How Eastman Chemical nudges designers toward sustainable alternatives

How Eastman Chemical nudges designers toward sustainable alternatives

Test tube image by isak55 via Shutterstock.

It has been six years since $9.6 billion conglomerate Eastman Chemical committed to ensuring at least two-thirds of its new product revenue was tied to “sustainably advantaged” materials.

And as of its latest environmental progress report, the company remains ahead of that goal.

Generally speaking, Eastman’s definition of sustainable products and technologies refers to materials or chemicals that have a less invasive impact on the environment than competitive alternatives.

One example is the company’s Tritan copolyester, which contains no bisphenol A (BPA) and can be for used for products traditionally made out of hard plastics such as small household appliances. Two well-known household brands that have adopted Tritan in their own product lines include Hamilton Beach and Rubbermaid.

Another successful innovation is Eastman’s Tenite cellulosics series, plastics made with 40 percent renewable wood pulp. A composite of this material developed in collaboration with Weyerhaeuser is now central to the design of electric guitars from RKS, a company recognized for its dedication to using alternatives to endangered Indian ebony and Brazilian rosewood. 

So how does Eastman spread the word about this new materials—and get some valuable design advice along the way?

The company gives at least partial credit to the Eastman Innovation Lab (EIL), an initiative created to market the credentials of its sustainable materials and to guide companies that want advice about which materials might make sense for their own products. “It’s a resource for the design community,” said Farrell Calabrese, creative manager for the lab.

EIL was central, for example, to shaping decisions surrounding the ultimate makeup of electric guitars designed by RKS. The group helped RKS experiment extensively with different grades of material, with an ear to the warmth and depth of the tones that the material was capable of producing. “If I don’t know what I want to do, when I’m seeking inspiration, they help me,” said Scott Clear, chief design and innovation officer at RKS Design, describing his long-time collaboration with Eastman.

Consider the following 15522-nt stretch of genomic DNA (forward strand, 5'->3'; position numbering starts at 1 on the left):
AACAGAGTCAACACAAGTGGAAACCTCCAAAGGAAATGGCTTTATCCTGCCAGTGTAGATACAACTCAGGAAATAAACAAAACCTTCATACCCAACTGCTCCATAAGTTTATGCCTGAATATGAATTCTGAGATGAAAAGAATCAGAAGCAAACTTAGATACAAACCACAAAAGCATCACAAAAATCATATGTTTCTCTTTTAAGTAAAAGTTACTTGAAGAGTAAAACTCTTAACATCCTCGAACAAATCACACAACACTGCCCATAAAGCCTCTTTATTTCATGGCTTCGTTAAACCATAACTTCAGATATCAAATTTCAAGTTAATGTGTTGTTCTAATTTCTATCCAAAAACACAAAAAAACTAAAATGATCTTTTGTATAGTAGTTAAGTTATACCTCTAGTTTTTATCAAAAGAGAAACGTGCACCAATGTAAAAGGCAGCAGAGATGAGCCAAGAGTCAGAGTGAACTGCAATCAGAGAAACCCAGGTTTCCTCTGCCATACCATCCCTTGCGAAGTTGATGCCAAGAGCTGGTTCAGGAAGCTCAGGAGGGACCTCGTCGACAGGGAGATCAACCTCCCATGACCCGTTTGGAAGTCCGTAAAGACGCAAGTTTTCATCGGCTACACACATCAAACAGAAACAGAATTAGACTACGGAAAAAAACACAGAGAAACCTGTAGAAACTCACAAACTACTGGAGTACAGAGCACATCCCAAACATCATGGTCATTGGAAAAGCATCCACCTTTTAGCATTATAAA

Eastman Chemical

Considerations for the RKS electric guitar redesign included how the material would affect tone "warmth."

Clear has actually worked closely with the company for the better part of the past decade. “I feel like they have made me a resident designer,” he said.

Aside from the guitars, he was involved in experimenting with potential applications for Eastman’s Cerfis technology. Among other things, the material is used for “no paint” moldings, floors and furniture. Among its environmental credentials: Cerfis eliminates volatile organic compounds, it streamlines the manufacturing process traditionally associated with these materials, and can be produced with less solid waste.

Calabrese said EIL uses feedback from designers to tweak formulations. One area of ongoing innovation centers on Amphora, a styrene-free polymer intended for 3D printing applications. EIL is working with designers from different industries to brainstorm applications. For example, the material meets Food and Drug Administration guidelines for use in food services. It is also being embraced for limb prosthetics.

Eastman Chemical

Eastman encourages external collaborators to experiment with 3D-printing applications for Amphora.

Where else can designers research or learn about sustainable materials or? Here is information about other research and education resources offered by three of the world’s biggest materials and chemicals companies. (This list is arranged alphabetically, and it is not all inclusive.)

BASF

Like Eastman Chemical, the world’s largest chemical company has invested in a digital presence for its innovation center. The site is meant to highlight ongoing research and development activities. From a more practical perspective, BASF manages more than 600 “active collaborations” on chemicals for a sustainable future in collaboration with universities, customers and research institutes.

Dow Chemical

The company is building an innovation center in Freeport, Texas, that will focus on breakthroughs in materials research – with a specific focus on food packaging, automotive, and personal care applications. The site, scheduled to be completed by the end of 2016 will employ around 2,000 people. It will consolidate several existing facilities and creative “collaborative” space where the company can work on research together with customers, academics, and partners.

DuPont

Although DuPont’s future is in flux — due to its pending $130 billion merger with Dow – its revenue from “nondepletable” resources doubled from 2007 to 2012 to almost $12 billion at the end of that timeframe. The company manages a global network of at least a dozen Innovation Centers worldwide, which customers can visit to work on joint design and research projects in collaboration with DuPont scientists and engineers.